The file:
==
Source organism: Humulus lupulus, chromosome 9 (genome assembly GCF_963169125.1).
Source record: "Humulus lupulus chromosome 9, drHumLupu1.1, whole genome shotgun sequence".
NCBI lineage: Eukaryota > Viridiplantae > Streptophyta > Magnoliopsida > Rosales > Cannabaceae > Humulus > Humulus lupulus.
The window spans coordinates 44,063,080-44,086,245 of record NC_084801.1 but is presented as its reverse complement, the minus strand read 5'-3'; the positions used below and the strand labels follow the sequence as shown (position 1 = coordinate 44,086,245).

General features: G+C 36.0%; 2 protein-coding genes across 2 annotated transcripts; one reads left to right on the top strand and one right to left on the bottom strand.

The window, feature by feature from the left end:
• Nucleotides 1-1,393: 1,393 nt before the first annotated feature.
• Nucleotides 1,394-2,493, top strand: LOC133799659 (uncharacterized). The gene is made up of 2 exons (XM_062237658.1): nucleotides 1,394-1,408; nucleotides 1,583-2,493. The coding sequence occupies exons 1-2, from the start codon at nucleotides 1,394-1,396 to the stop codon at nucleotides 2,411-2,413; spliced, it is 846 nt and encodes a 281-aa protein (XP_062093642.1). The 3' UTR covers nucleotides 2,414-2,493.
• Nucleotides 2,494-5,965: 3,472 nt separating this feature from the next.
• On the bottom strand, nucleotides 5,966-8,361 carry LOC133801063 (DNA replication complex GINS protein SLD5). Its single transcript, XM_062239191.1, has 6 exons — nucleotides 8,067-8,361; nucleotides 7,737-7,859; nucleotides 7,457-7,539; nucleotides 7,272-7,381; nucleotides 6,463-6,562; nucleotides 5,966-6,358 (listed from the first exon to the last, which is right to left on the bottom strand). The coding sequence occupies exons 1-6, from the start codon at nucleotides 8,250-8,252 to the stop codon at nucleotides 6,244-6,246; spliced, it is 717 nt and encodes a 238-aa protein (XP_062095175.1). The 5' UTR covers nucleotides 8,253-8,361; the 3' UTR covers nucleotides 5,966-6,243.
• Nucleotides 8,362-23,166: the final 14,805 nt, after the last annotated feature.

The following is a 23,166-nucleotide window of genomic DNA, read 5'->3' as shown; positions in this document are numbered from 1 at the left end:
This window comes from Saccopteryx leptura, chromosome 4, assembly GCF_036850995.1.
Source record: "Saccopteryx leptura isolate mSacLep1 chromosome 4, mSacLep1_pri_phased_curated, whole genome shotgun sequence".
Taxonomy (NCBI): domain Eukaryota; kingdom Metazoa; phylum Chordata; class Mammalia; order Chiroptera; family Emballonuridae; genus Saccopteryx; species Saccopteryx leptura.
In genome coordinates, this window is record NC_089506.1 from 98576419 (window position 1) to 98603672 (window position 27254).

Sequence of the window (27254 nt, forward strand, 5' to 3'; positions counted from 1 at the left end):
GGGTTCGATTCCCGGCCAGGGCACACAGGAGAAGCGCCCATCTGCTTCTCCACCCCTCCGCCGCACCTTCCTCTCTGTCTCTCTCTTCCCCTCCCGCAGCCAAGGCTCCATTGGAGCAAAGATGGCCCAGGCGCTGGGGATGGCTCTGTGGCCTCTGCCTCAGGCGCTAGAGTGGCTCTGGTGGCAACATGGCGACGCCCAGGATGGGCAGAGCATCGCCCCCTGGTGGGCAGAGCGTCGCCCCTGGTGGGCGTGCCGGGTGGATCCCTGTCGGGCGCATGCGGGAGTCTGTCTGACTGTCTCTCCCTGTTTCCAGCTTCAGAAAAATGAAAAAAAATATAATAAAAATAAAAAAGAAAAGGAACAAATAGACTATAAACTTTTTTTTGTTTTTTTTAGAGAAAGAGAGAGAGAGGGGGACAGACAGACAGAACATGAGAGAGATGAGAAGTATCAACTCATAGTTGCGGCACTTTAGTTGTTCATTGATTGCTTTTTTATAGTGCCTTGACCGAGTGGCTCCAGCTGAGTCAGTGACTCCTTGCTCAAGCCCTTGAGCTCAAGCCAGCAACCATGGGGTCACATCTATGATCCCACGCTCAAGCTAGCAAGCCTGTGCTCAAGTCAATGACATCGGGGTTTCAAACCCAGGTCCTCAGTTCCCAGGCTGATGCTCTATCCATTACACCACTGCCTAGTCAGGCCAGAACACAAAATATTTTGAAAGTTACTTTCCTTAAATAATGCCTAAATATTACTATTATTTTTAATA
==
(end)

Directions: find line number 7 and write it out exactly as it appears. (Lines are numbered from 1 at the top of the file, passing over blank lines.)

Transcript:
• Nucleotides 1-1,393: 1,393 nt before the first annotated feature.